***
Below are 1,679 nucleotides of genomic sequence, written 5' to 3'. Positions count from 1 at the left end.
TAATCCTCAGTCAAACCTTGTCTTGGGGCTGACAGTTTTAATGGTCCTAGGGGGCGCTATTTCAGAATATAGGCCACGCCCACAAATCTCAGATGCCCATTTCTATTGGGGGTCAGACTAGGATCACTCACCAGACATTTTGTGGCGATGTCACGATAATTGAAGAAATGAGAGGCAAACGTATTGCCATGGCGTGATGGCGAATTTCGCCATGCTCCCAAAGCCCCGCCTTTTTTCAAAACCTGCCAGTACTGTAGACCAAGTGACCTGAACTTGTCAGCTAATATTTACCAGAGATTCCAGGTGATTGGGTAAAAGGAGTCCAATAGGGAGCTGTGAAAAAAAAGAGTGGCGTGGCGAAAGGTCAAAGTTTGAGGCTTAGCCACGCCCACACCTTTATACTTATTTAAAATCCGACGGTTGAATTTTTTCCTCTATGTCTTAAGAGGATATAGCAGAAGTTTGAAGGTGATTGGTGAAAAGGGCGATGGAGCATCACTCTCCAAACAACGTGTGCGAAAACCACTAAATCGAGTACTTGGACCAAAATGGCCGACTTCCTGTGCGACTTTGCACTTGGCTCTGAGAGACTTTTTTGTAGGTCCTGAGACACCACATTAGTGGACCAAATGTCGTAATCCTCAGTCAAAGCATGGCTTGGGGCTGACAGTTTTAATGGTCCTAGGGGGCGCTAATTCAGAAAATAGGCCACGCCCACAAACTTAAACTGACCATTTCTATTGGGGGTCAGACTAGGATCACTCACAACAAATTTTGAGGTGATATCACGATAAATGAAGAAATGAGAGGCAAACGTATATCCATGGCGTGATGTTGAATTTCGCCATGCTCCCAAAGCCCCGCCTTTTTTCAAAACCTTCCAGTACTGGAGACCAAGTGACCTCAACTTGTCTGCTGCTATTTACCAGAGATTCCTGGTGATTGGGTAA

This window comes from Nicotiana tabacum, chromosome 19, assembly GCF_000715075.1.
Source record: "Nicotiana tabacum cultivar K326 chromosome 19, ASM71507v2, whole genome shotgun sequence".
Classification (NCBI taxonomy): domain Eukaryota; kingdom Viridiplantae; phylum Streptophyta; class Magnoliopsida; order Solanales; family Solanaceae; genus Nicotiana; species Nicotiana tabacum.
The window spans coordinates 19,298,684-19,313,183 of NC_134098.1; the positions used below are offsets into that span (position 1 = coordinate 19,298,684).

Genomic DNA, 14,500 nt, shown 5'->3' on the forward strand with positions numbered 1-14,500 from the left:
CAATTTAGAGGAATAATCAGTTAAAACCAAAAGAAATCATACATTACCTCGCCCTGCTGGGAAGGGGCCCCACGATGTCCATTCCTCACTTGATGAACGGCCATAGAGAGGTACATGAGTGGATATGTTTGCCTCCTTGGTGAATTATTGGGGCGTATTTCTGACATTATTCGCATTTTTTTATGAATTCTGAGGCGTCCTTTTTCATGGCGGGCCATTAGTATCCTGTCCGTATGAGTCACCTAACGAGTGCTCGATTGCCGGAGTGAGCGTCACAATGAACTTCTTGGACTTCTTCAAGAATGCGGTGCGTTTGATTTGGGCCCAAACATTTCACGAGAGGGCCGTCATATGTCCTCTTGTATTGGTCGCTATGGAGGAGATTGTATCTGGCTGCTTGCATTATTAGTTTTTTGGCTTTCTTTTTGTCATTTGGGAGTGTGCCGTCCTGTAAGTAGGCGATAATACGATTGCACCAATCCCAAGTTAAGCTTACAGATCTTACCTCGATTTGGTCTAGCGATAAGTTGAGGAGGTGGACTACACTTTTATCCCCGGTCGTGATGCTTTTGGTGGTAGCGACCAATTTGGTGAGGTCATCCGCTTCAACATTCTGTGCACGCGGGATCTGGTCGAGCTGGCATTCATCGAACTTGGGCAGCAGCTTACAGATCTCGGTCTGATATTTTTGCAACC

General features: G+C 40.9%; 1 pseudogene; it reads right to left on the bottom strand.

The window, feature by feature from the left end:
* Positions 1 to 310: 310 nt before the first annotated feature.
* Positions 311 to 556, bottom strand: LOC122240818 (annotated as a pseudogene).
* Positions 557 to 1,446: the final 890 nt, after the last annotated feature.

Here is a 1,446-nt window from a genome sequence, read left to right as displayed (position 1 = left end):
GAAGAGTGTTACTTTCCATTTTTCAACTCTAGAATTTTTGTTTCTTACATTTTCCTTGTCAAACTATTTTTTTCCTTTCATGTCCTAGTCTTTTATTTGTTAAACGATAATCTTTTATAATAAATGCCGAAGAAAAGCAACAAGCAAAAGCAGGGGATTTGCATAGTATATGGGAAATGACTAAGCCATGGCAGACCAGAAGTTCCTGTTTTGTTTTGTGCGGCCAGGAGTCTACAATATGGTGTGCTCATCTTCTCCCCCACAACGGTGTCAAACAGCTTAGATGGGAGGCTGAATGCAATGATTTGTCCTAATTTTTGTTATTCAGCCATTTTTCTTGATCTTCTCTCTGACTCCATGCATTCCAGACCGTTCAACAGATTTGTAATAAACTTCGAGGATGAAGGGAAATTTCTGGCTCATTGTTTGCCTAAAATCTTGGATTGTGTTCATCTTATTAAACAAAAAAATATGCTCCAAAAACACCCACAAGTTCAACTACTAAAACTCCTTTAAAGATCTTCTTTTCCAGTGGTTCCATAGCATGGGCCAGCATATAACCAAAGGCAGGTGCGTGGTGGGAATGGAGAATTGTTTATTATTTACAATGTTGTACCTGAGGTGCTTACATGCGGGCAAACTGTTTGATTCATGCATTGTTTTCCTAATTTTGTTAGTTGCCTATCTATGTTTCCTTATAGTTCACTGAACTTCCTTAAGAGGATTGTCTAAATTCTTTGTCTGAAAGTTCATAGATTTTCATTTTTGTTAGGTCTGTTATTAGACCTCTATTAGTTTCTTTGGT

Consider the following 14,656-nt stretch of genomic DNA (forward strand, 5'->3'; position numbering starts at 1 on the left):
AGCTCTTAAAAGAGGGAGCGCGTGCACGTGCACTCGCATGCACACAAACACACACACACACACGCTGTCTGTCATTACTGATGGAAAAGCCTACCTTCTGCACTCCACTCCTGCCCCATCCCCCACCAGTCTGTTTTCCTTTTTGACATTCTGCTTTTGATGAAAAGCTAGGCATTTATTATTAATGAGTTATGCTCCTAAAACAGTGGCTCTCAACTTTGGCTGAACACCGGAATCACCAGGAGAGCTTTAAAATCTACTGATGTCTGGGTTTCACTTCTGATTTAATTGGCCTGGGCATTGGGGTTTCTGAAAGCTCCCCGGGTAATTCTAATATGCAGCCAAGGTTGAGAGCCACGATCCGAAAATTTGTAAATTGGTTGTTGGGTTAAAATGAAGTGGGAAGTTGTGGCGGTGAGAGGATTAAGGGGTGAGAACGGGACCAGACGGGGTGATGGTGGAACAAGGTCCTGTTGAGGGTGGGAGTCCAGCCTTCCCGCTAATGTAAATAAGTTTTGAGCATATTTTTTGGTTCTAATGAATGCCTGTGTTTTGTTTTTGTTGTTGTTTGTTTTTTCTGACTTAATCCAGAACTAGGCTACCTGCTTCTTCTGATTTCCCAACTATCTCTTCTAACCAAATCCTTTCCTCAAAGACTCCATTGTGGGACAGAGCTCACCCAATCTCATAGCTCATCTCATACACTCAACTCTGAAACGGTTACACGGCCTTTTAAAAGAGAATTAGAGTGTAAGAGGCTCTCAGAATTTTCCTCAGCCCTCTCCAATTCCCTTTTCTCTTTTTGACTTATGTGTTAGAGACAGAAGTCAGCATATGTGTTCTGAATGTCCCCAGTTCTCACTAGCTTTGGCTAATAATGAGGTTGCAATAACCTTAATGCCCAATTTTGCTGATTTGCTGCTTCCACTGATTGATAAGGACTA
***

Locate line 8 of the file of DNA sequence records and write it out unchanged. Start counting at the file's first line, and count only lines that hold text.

CAATTTAGAGGAATAATCAGTTAAAACCAAAAGAAATCATACATTACCTCGCCCTGCTGGGAAGGGGCCCCACGATGTCCATTCCTCACTTGATGAACGGCCATAGAGAGGTACATGAGTGGATATGTTTGCCTCCTTGGTGAATTATTGGGGCGTATTTCTGACATTATTCGCATTTTTTTATGAATTCTGAGGCGTCCTTTTTCATGGCGGGCCATTAGTATCCTGTCCGTATGAGTCACCTAACGAGTGCTCGATTGCCGGAGTGAGCGTCACAATGAACTTCTTGGACTTCTTCAAGAATGCGGTGCGTTTGATTTGGGCCCAAACATTTCACGAGAGGGCCGTCATATGTCCTCTTGTATTGGTCGCTATGGAGGAGATTGTATCTGGCTGCTTGCATTATTAGTTTTTTGGCTTTCTTTTTGTCATTTGGGAGTGTGCCGTCCTGTAAGTAGGCGATAATACGATTGCACCAATCCCAAGTTAAGCTTACAGATCTTACCTCGATTTGGTCTAGCGATAAGTTGAGGAGGTGGACTACACTTTTATCCCCGGTCGTGATGCTTTTGGTGGTAGCGACCAATTTGGTGAGGTCATCCGCTTCAACATTCTGTGCACGCGGGATCTGGTCGAGCTGGCATTCATCGAACTTGGGCAGCAGCTTACAGATCTCGGTCTGATATTTTTGCAACC